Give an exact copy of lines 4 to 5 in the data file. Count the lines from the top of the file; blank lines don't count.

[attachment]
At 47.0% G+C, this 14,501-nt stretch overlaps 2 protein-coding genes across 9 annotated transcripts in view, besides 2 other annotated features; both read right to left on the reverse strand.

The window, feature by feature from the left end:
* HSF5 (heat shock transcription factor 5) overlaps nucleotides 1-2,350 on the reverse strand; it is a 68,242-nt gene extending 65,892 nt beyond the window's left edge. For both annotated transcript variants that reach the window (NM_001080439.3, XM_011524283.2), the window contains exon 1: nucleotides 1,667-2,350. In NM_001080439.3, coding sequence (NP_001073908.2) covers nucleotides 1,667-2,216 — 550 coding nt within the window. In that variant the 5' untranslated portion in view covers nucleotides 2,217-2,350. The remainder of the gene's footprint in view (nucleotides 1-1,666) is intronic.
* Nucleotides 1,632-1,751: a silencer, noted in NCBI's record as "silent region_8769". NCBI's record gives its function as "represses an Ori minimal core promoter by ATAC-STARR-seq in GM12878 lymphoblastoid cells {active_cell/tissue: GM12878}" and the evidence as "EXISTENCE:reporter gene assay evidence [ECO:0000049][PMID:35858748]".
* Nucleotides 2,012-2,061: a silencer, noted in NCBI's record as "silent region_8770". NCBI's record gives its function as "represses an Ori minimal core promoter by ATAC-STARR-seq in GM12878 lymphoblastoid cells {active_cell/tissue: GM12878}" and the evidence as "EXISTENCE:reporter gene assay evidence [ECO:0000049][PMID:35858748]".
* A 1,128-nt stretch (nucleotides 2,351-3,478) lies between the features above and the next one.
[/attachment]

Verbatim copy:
* Nucleotides 1,632-1,751: a silencer, noted in NCBI's record as "silent region_8769". NCBI's record gives its function as "represses an Ori minimal core promoter by ATAC-STARR-seq in GM12878 lymphoblastoid cells {active_cell/tissue: GM12878}" and the evidence as "EXISTENCE:reporter gene assay evidence [ECO:0000049][PMID:35858748]".
* Nucleotides 2,012-2,061: a silencer, noted in NCBI's record as "silent region_8770". NCBI's record gives its function as "represses an Ori minimal core promoter by ATAC-STARR-seq in GM12878 lymphoblastoid cells {active_cell/tissue: GM12878}" and the evidence as "EXISTENCE:reporter gene assay evidence [ECO:0000049][PMID:35858748]".